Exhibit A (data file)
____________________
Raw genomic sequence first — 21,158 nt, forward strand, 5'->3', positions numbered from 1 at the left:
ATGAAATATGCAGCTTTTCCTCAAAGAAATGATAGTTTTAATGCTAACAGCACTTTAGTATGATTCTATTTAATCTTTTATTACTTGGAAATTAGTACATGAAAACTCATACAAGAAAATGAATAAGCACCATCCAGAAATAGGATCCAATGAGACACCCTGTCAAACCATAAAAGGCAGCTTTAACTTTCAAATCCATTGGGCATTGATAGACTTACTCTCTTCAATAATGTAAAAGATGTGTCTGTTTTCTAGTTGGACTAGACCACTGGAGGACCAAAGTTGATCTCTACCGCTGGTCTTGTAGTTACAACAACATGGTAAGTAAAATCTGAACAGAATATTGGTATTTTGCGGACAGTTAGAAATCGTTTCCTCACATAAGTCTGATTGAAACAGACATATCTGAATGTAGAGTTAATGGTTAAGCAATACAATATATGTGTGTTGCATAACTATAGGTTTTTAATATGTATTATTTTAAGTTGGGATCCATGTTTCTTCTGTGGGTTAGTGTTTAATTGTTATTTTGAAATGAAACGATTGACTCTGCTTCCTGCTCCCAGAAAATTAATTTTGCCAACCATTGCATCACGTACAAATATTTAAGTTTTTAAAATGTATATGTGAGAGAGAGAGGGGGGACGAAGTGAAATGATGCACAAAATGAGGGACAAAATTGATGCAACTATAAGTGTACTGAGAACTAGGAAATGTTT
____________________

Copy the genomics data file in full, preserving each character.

Raw genomic sequence first — 21,158 nt, forward strand, 5'->3', positions numbered from 1 at the left:
ATGAAATATGCAGCTTTTCCTCAAAGAAATGATAGTTTTAATGCTAACAGCACTTTAGTATGATTCTATTTAATCTTTTATTACTTGGAAATTAGTACATGAAAACTCATACAAGAAAATGAATAAGCACCATCCAGAAATAGGATCCAATGAGACACCCTGTCAAACCATAAAAGGCAGCTTTAACTTTCAAATCCATTGGGCATTGATAGACTTACTCTCTTCAATAATGTAAAAGATGTGTCTGTTTTCTAGTTGGACTAGACCACTGGAGGACCAAAGTTGATCTCTACCGCTGGTCTTGTAGTTACAACAACATGGTAAGTAAAATCTGAACAGAATATTGGTATTTTGCGGACAGTTAGAAATCGTTTCCTCACATAAGTCTGATTGAAACAGACATATCTGAATGTAGAGTTAATGGTTAAGCAATACAATATATGTGTGTTGCATAACTATAGGTTTTTAATATGTATTATTTTAAGTTGGGATCCATGTTTCTTCTGTGGGTTAGTGTTTAATTGTTATTTTGAAATGAAACGATTGACTCTGCTTCCTGCTCCCAGAAAATTAATTTTGCCAACCATTGCATCACGTACAAATATTTAAGTTTTTAAAATGTATATGTGAGAGAGAGAGGGGGGACGAAGTGAAATGATGCACAAAATGAGGGACAAAATTGATGCAACTATAAGTGTACTGAGAACTAGGAAATGTTT